Some time toward the end of last summer, I decided—or maybe it was God who decided for me—that the theme for this year’s IMPACT High School program would be “Pain.” Our high schoolers have been preparing to work in the Bahamas this year. Hurricane Dorian destroyed swaths of that island nation on September 1. They lost everything. (Note: June mission trips are suspended, but we pray for God to make a way for us to serve later in the summer.)
Maybe we can’t begin to understand the pain of losing everything in an instant in a devastating storm. But as the whole world lost all semblance of “normal life” in the last short while, we can empathize at least a little with the shock and disbelief of having the world we know vanish so quickly. And whatever our current circumstance, painful or not, we all knowpain. It is part of every life’s journey.
“And whatever our current circumstance, painful or not, we all know pain. It is part of every life’s journey.”
The fair and ages-old question of how a good and loving God can allow pain and suffering is central to many people’s unbelief and to centuries of theodicy. But wrestling with these deeper questions, in my opinion, distract us from paying attention to pain itself.
“…our relationship with pain is mostly this: hide it, manage it, ease it, escape it or avoid it.”
Alas, pain is not something we like to pay attention to. Even though we know pain can be a positive thing when it tells us to take our hand off a hot stove, our relationship with pain is mostly this: hide it, manage it, ease it, escape it or avoid it. (Unless of course, we are usingpain for gain—as in pushing past the point of comfort in order to improve or master something.) In whatever way we experience it, pain is mostly something to be controlled—by us.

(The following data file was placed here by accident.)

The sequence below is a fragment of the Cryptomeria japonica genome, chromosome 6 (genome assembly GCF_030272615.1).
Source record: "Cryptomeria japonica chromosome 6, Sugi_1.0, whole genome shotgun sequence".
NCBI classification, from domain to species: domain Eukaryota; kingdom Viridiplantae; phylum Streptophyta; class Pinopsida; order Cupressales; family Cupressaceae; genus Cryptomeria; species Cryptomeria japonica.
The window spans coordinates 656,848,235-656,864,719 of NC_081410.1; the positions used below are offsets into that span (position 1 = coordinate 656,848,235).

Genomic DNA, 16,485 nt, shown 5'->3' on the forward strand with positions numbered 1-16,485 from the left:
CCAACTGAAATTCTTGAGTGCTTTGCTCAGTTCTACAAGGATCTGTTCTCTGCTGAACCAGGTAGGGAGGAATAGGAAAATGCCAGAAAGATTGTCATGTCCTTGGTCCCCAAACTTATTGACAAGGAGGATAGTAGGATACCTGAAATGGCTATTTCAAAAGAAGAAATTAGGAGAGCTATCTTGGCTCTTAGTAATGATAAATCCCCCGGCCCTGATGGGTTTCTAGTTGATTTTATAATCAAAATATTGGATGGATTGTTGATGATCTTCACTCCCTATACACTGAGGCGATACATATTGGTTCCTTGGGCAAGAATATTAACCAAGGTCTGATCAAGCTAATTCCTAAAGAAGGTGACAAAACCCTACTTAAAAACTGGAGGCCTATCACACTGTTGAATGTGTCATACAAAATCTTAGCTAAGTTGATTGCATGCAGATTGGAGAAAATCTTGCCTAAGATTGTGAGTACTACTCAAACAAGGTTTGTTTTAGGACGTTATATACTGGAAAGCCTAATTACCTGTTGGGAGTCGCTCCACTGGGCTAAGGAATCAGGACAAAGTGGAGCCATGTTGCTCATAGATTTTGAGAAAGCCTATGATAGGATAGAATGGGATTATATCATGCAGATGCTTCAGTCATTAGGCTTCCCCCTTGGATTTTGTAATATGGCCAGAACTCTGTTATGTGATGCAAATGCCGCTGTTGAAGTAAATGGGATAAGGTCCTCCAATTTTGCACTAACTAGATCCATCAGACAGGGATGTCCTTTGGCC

What we hardly ever think about is that pain is woven deeply and consistently throughout God’s story. From start to end there is violence, disease, death, devastation, persecution, abuse, betrayal, exile, war, lament, anguish, and agony. In short, every kind of pain. Our pain, however personal and deep, is not anything new.
“What we hardly ever think about is that pain is woven deeply and consistently throughout God’s story.”
We tend to turn to God as One who will remove our pain or the pain of the world. God does promise to do that eventually and perhaps our job is to help with that now, but God also works in and through pain. We need look no further than the focal point of all Christianity, the agony and death of Jesus on the cross, to know this.
So…if God is in and works though pain, we have to ask, Where? And maybe, even more importantly, Why?
For our first IMPACT meeting, I invited Ned Smith to talk to our high schoolers. Many of you know this, but Ned and his wife Erin are parents to four young children and Ned was diagnosed with glioblastoma, a terminal form of brain cancer, late in 2018. Ned’s journey, as he shared with us, has been one full of pain for him and for his family. But his journey has brought him and his family many moments of beauty, grace, love, connection with others and a deeper connection with God and with our church family. Watch Ned’s talk to our teens here.